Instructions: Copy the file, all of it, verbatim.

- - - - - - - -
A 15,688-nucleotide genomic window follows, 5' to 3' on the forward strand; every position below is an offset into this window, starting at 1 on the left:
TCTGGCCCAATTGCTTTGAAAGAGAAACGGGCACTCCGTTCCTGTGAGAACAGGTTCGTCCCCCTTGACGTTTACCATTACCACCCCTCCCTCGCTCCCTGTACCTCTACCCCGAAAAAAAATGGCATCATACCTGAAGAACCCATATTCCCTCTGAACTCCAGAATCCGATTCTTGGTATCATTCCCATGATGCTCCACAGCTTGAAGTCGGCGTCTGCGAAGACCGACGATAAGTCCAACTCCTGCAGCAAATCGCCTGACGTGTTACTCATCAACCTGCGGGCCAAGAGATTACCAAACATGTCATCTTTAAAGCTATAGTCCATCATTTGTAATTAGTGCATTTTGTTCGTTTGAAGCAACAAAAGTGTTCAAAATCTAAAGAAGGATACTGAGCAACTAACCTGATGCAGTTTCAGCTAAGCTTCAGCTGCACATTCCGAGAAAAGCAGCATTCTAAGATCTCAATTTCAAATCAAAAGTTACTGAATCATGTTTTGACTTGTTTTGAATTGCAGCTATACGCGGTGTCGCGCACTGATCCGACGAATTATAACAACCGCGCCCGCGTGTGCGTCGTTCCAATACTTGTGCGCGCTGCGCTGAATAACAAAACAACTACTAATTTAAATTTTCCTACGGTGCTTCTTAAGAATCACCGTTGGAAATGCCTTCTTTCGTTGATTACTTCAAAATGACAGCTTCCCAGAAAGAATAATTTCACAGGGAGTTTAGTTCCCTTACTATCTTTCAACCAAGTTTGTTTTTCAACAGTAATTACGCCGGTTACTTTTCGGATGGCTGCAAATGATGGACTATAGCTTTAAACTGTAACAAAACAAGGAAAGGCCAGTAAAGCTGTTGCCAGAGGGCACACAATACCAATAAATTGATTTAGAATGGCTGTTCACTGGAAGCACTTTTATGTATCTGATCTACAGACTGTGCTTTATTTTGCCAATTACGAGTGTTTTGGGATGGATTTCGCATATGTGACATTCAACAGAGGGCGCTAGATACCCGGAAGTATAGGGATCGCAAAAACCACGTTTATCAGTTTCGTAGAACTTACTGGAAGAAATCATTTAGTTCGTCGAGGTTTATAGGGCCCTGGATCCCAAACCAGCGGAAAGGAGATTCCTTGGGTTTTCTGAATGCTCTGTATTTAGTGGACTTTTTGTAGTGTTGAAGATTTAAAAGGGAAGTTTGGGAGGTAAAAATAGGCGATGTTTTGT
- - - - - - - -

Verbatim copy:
A 15,688-nucleotide genomic window follows, 5' to 3' on the forward strand; every position below is an offset into this window, starting at 1 on the left:
TCTGGCCCAATTGCTTTGAAAGAGAAACGGGCACTCCGTTCCTGTGAGAACAGGTTCGTCCCCCTTGACGTTTACCATTACCACCCCTCCCTCGCTCCCTGTACCTCTACCCCGAAAAAAAATGGCATCATACCTGAAGAACCCATATTCCCTCTGAACTCCAGAATCCGATTCTTGGTATCATTCCCATGATGCTCCACAGCTTGAAGTCGGCGTCTGCGAAGACCGACGATAAGTCCAACTCCTGCAGCAAATCGCCTGACGTGTTACTCATCAACCTGCGGGCCAAGAGATTACCAAACATGTCATCTTTAAAGCTATAGTCCATCATTTGTAATTAGTGCATTTTGTTCGTTTGAAGCAACAAAAGTGTTCAAAATCTAAAGAAGGATACTGAGCAACTAACCTGATGCAGTTTCAGCTAAGCTTCAGCTGCACATTCCGAGAAAAGCAGCATTCTAAGATCTCAATTTCAAATCAAAAGTTACTGAATCATGTTTTGACTTGTTTTGAATTGCAGCTATACGCGGTGTCGCGCACTGATCCGACGAATTATAACAACCGCGCCCGCGTGTGCGTCGTTCCAATACTTGTGCGCGCTGCGCTGAATAACAAAACAACTACTAATTTAAATTTTCCTACGGTGCTTCTTAAGAATCACCGTTGGAAATGCCTTCTTTCGTTGATTACTTCAAAATGACAGCTTCCCAGAAAGAATAATTTCACAGGGAGTTTAGTTCCCTTACTATCTTTCAACCAAGTTTGTTTTTCAACAGTAATTACGCCGGTTACTTTTCGGATGGCTGCAAATGATGGACTATAGCTTTAAACTGTAACAAAACAAGGAAAGGCCAGTAAAGCTGTTGCCAGAGGGCACACAATACCAATAAATTGATTTAGAATGGCTGTTCACTGGAAGCACTTTTATGTATCTGATCTACAGACTGTGCTTTATTTTGCCAATTACGAGTGTTTTGGGATGGATTTCGCATATGTGACATTCAACAGAGGGCGCTAGATACCCGGAAGTATAGGGATCGCAAAAACCACGTTTATCAGTTTCGTAGAACTTACTGGAAGAAATCATTTAGTTCGTCGAGGTTTATAGGGCCCTGGATCCCAAACCAGCGGAAAGGAGATTCCTTGGGTTTTCTGAATGCTCTGTATTTAGTGGACTTTTTGTAGTGTTGAAGATTTAAAAGGGAAGTTTGGGAGGTAAAAATAGGCGATGTTTTGT